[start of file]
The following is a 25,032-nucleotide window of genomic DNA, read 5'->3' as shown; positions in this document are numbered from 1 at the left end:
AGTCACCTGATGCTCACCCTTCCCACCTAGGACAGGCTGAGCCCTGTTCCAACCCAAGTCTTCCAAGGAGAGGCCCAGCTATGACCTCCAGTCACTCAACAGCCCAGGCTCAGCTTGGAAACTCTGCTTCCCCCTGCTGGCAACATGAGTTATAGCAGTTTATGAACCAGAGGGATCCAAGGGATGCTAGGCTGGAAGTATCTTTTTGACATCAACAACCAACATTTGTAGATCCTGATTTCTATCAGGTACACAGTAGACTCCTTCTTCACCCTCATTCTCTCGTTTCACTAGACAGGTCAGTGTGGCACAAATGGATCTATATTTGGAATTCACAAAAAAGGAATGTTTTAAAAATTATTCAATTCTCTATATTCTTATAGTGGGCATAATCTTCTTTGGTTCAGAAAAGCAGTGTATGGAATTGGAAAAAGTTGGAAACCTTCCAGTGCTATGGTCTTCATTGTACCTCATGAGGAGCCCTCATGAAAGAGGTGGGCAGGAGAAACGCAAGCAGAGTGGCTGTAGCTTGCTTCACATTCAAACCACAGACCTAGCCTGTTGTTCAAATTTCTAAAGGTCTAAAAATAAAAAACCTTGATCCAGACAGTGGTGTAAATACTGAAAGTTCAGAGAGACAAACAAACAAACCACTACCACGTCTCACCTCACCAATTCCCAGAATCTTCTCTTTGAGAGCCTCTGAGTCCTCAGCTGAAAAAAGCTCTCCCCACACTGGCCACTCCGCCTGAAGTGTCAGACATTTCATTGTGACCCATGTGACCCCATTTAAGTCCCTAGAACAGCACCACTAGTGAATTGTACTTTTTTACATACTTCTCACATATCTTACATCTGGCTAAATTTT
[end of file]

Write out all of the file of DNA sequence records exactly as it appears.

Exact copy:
The following is a 25,032-nucleotide window of genomic DNA, read 5'->3' as shown; positions in this document are numbered from 1 at the left end:
AGTCACCTGATGCTCACCCTTCCCACCTAGGACAGGCTGAGCCCTGTTCCAACCCAAGTCTTCCAAGGAGAGGCCCAGCTATGACCTCCAGTCACTCAACAGCCCAGGCTCAGCTTGGAAACTCTGCTTCCCCCTGCTGGCAACATGAGTTATAGCAGTTTATGAACCAGAGGGATCCAAGGGATGCTAGGCTGGAAGTATCTTTTTGACATCAACAACCAACATTTGTAGATCCTGATTTCTATCAGGTACACAGTAGACTCCTTCTTCACCCTCATTCTCTCGTTTCACTAGACAGGTCAGTGTGGCACAAATGGATCTATATTTGGAATTCACAAAAAAGGAATGTTTTAAAAATTATTCAATTCTCTATATTCTTATAGTGGGCATAATCTTCTTTGGTTCAGAAAAGCAGTGTATGGAATTGGAAAAAGTTGGAAACCTTCCAGTGCTATGGTCTTCATTGTACCTCATGAGGAGCCCTCATGAAAGAGGTGGGCAGGAGAAACGCAAGCAGAGTGGCTGTAGCTTGCTTCACATTCAAACCACAGACCTAGCCTGTTGTTCAAATTTCTAAAGGTCTAAAAATAAAAAACCTTGATCCAGACAGTGGTGTAAATACTGAAAGTTCAGAGAGACAAACAAACAAACCACTACCACGTCTCACCTCACCAATTCCCAGAATCTTCTCTTTGAGAGCCTCTGAGTCCTCAGCTGAAAAAAGCTCTCCCCACACTGGCCACTCCGCCTGAAGTGTCAGACATTTCATTGTGACCCATGTGACCCCATTTAAGTCCCTAGAACAGCACCACTAGTGAATTGTACTTTTTTACATACTTCTCACATATCTTACATCTGGCTAAATTTT